In this paper, we propose SkipBERT to accelerate BERT inference by skipping the computation of shallow layers. To achieve this, our approach encodes small text chunks into independent representations, which are then materialized to approximate the shallow representation of BERT. Since the use of such approximation is inexpensive compared with transformer calculations, we leverage it to replace the shallow layers of BERT to skip their runtime overhead. With off-the-shelf early exit mechanisms, we also skip redundant computation from the highest few layers to further improve inference efficiency. Results on GLUE show that our approach can reduce latency by 65% without sacrificing performance. By using only two-layer transformer calculations, we can still maintain 95% accuracy of BERT.
The joint multiple Intent Detection (ID) and Slot Filling (SF) is a significant challenge in spoken language understanding. Because the slots in an utterance may relate to multi-intents, most existing approaches focus on utilizing task-specific components to capture the relations between intents and slots. The customized networks restrict models from modeling commonalities between tasks and generalization for broader applications. To address the above issue, we propose a Unified Generative framework (UGEN) based on a prompt-based paradigm, and formulate the task as a question-answering problem. Specifically, we design 5-type templates as instructional prompts, and each template includes a question that acts as the driver to teach UGEN to grasp the paradigm, options that list the candidate intents or slots to reduce the answer search space, and the context denotes original utterance. Through the instructional prompts, UGEN is guided to understand intents, slots, and their implicit correlations. On two popular multi-intent benchmark datasets, experimental results demonstrate that UGEN achieves new SOTA performances on full-data and surpasses the baselines by a large margin on 5-shot (28.1%) and 10-shot (23%) scenarios, which verify that UGEN is robust and effective.
Recent state-of-the-art (SOTA) effective neural network methods and fine-tuning methods based on pre-trained models (PTM) have been used in Chinese word segmentation (CWS), and they achieve great results. However, previous works focus on training the models with the fixed corpus at every iteration. The intermediate generated information is also valuable. Besides, the robustness of the previous neural methods is limited by the large-scale annotated data. There are a few noises in the annotated corpus. Limited efforts have been made by previous studies to deal with such problems. In this work, we propose a self-supervised CWS approach with a straightforward and effective architecture. First, we train a word segmentation model and use it to generate the segmentation results. Then, we use a revised masked language model (MLM) to evaluate the quality of the segmentation results based on the predictions of the MLM. Finally, we leverage the evaluations to aid the training of the segmenter by improved minimum risk training. Experimental results show that our approach outperforms previous methods on 9 different CWS datasets with single criterion training and multiple criteria training and achieves better robustness.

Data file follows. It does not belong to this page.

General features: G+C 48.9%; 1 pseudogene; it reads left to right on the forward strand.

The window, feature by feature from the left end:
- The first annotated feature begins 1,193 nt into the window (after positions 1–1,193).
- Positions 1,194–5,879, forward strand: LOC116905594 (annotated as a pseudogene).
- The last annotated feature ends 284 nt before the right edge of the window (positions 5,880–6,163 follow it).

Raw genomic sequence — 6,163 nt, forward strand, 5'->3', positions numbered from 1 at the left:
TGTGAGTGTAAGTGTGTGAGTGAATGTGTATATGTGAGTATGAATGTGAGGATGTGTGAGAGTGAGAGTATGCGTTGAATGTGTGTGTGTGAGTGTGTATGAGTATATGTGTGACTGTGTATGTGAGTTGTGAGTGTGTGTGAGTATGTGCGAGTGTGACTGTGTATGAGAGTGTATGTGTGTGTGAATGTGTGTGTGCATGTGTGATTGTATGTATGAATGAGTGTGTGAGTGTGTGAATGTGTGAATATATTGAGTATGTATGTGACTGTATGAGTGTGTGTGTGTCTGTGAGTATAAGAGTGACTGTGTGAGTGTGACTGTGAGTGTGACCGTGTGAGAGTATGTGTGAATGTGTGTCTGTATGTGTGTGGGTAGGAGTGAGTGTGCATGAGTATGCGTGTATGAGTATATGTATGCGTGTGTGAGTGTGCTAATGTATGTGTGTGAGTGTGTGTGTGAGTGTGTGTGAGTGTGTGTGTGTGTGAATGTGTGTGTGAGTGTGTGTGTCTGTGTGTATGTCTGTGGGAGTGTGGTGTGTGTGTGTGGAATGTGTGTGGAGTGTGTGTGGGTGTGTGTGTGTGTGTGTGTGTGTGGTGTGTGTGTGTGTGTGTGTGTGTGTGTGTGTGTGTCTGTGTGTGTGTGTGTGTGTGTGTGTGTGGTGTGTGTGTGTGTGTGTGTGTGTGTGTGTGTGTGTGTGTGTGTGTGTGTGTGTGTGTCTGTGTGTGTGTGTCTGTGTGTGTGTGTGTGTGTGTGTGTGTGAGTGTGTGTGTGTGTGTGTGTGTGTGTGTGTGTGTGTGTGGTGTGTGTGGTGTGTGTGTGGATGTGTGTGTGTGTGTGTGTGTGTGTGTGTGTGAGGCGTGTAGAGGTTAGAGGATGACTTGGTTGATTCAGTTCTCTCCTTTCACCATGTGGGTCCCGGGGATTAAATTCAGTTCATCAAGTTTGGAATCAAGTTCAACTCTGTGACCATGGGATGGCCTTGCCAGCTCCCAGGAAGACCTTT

This paper presents Pyramid, a novel layered model for Nested Named Entity Recognition (nested NER). In our approach, token or text region embeddings are recursively inputted into L flat NER layers, from bottom to top, stacked in a pyramid shape. Each time an embedding passes through a layer of the pyramid, its length is reduced by one. Its hidden state at layer l represents an l-gram in the input text, which is labeled only if its corresponding text region represents a complete entity mention. We also design an inverse pyramid to allow bidirectional interaction between layers. The proposed method achieves state-of-the-art F1 scores in nested NER on ACE-2004, ACE-2005, GENIA, and NNE, which are 80.27, 79.42, 77.78, and 93.70 with conventional embeddings, and 87.74, 86.34, 79.31, and 94.68 with pre-trained contextualized embeddings. In addition, our model can be used for the more general task of Overlapping Named Entity Recognition. A preliminary experiment confirms the effectiveness of our method in overlapping NER.